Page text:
AppleTV+’s new spy offering focuses on failures, but turns out to be anything but.
It takes a special sort of show to go from a terrorist bombing to a fart joke.
Slow Horses is that sort of show.
The title refers to a term of derision given to agents who bust out of MI:5. For instance, River Cartwright (Jack Lowden) ends up amongst the sluggish equine after botching the show’s opening mission. Suppose you fail at spycraft working under MI:5’s number two, Diana Taverner (Kristin Scott Thomas). In that case, you end up at Slough House (those familiar with the British Office should get the joke of that location right off) being overseen by the cantankerous, flatulent, and often drunk Jackson Lamb (Gary Oldman).
At the start, Slow Horses does have a bit of the rhythm and tone of a British workplace dramedy. There’s the lousy layout. The annoying IT guy, Roddy (Christopher Chung). The office cheerleader, Loy (Paul Higgins), desperately trying to get his coworkers to come out with him for pub trivia. Soon, however, cracks begin to appear in the show’s façade.
To start with, there’s the matter of Sid Baker (Olivia Cooke), an agent clearly too competent for Slough. Cooke plays Sid as someone who’s trying hard to blend into the crowd but can’t conceal her talent. It’s an impressive piece of work for the actor. Then there’s the suggestion that MI:5 is tapping Slough to run surveillance on an especially infamous target.
[T]he dialogue is quick and quick-witted, peppered with well-timed insults and barely disguised contempt.
Before the strangeness can fully register, though, a terrorist group calling itself the Sons of Albion breaks into television feeds. They’ve kidnapped a British man of Pakistani descent, Hassan Ahmed (Antonio Aakeel). They intend to murder him live via beheading in two days’ time. The right-wing group, of course, assumes Hassan is a Muslim immigrant despite all signs making it clear he is an Anglicized citizen born and raised in the UK. Americans may not know the specifics of anti-Pakistan bias in Great Britain, but they’ll recognize the kind of opinions the group spouts as chillingly close to home.
Cartwright’s refusal to accept his status as a failure means he plunges almost immediately into the case. Try as he might, though, he can’t make all the pieces fit. When masked killers start roughing up conservative reporting and attacking Slow Horses in the office and on the street, it becomes clear there’s far more afoot than one domestic terrorist group looking to make a gory splash for attention.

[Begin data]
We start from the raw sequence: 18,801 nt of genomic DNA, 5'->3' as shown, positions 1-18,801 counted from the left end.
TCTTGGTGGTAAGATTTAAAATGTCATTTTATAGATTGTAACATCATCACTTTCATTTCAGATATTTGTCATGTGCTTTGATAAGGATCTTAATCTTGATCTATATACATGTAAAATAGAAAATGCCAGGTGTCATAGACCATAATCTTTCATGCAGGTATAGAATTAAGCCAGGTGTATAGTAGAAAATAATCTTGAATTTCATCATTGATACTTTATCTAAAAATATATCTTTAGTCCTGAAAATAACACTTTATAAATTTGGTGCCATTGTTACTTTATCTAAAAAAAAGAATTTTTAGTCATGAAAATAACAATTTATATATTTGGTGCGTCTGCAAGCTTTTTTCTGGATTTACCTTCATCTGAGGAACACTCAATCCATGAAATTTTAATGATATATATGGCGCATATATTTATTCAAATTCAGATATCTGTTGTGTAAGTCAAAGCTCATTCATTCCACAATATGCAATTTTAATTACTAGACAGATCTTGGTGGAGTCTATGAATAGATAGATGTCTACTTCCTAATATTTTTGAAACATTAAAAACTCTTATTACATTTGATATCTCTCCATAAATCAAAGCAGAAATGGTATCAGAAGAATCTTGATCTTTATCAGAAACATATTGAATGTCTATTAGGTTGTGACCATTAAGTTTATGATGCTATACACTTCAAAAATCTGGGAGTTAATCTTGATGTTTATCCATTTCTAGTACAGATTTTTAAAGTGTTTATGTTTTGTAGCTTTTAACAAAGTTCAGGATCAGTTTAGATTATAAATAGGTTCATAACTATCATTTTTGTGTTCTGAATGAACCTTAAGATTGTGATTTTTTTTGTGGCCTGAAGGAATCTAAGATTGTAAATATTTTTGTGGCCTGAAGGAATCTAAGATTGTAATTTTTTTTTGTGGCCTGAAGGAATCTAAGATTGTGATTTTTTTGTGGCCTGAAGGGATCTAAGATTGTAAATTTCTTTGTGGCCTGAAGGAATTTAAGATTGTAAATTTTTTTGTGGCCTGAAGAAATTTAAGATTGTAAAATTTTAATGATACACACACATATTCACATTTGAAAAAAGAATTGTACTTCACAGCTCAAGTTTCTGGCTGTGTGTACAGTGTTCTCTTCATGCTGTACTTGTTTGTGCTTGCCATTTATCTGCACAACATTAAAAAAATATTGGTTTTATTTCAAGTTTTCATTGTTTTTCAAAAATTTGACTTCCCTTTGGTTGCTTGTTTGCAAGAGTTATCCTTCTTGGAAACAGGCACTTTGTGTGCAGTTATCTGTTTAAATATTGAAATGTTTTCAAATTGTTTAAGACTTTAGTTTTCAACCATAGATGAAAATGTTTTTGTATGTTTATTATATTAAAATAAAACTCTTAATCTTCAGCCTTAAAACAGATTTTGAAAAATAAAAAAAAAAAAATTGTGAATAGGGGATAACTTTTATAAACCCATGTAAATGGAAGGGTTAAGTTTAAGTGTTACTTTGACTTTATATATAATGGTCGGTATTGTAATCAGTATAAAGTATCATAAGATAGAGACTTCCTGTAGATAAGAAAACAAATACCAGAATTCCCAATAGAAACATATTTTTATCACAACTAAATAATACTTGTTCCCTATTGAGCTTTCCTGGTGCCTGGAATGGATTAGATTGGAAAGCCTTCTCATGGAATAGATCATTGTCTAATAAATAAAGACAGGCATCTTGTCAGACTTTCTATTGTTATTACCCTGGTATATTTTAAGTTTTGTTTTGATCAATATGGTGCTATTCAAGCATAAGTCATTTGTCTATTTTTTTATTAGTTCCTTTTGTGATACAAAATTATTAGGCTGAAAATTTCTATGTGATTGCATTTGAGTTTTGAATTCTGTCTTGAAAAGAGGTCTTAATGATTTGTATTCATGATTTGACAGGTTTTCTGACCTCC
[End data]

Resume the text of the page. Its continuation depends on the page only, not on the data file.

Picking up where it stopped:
One thing you can’t say about Slow Horses is that it lives down to its name. Even during the scenes of office comedy, the dialogue is quick and quick-witted, peppered with well-timed insults and barely disguised contempt. It should come as no surprise that the writer/co-writer of every episode, Will Smith, is a veteran of Armando Iannucci’s productions like Veep, The Thick of It, and Avenue 5.
Series director James Hawes does strong work representing all the show’s sides—comedy, hushed spy drama, run and gun actioner—without losing the thread. Frequently, he makes choices to play things visually seriously in a way that furthers the comedy. Oldman and Lowden speeding past some colleagues during an attempt to track a lead comes immediately to mind. Hawes gives the viewers the visual language they’d expect while letting it clash against the dialogue and the colleagues’ reaction/predicament.
Slow Horses’ Production Designer Tom Burton also deserves tremendous credit. Nearly everything on-screen feels old and ill-used, droopy with time and lack of attention, not unlike Oldman’s Lamb. Yet, whenever the story heads to MI:5’s headquarters, the sets shine with sterile cleanliness and a sense of the state of the art. Once again, the show gets that the juxtaposition between elements is where the story lives.
There’s something wonderful about how much better spy thriller this group of incompetents, these slow horses, deliver compared to AppleTV+’s grave recent offering Suspicion. It turns out foul-mouthed irreverence beats intense self-seriousness.
Slow Horses stumbles and bumbles towards saving Britain starting April on AppleTV+.